By Brandon Butler
Ice fishing is a good time for a number of reasons. First of all, it allows a group to get outside and spend time fishing when most people aren’t even considering the possibility. You don’t have to be quiet, and it’s a fairly simple endeavor.
Only a few tools are necessary; an ice auger, fishing pole with line, hook and bait, and skimmer.
Special ice fishing poles, which are much shorter than normal fishing poles, are beneficial in tight quarters, such as inside a shanty, but regular fishing poles will work if you don’t feel it necessary to invest in special ice fishing gear.
Shanties are ice fishing shelters used to keep anglers out of the elements. They can be made of fabric, like a heavy tent, wood or plastic. You can buy commercially produced shanties, or you can make your own. They’re nice for staying warm, but limit scenery and natural exposure.
The actual process of ice fishing consists of simply lowering your offering down through an augured hole, and working to find the depth fish are holding at. Common practice is to drop your bait all the way to the bottom, and slowly jig it up and down. If you don’t receive a strike in a couple of minutes, reel in a couple feet of line and continue to jig. Fish often are found holding near the bottom, but can be located suspended at different depths.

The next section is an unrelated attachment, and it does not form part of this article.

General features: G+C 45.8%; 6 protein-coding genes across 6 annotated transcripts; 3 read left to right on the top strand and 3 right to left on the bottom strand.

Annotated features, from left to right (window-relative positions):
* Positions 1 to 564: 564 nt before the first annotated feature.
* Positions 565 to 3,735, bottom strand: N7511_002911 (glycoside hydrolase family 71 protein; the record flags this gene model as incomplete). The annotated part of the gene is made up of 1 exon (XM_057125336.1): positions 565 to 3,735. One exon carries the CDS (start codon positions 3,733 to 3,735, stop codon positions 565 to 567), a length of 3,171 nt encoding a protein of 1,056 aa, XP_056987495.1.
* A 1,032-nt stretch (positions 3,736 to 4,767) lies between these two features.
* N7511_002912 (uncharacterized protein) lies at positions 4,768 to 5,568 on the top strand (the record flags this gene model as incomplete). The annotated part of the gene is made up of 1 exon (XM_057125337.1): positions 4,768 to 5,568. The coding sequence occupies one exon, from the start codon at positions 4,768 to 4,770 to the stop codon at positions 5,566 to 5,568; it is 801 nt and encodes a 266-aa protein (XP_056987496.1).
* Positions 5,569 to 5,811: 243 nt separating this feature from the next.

For panfish, jigs tipped with a worm, beemoth, or minnow are favorites. Jigs used for ice fishing are generally small. Some ice fishermen use various flies normally reserved for fly fishing.
Ice safety is an essential element of ice fishing. Be sure to check the thickness of the ice near the edge of the water you intend to fish. A good rule of thumb is to never fish on ice less than four inches thick. Ice thickness varies across a body of water, so check ice thickness at multiple locations. You don’t want to risk falling through.
Never ice fish alone. Having the assistance of another to pull you to safety if you do break through is imperative. Wear a life jacket and carry an ice pick or screwdriver in your pocket. The jacket will keep you afloat, and the ice pick will allow you to grip the ice and pull yourself out.
If you’re new to ice fishing, try to go a few times with an experienced ice angler before you and a buddy set out on your own.
Ice fishing can be a lot of fun when a group gets together to spend time outdoors during the cold winter months. The group I fish with likes to build a fire in a barrel on the bank of our local pond. The fire sure is nice for warming our hands after handling a few ice-cold bluegills.
See you down the trail.
Brandon Butler writes a weekly outdoors column for the Daily Journal. He can be reached at firstname.lastname@example.org.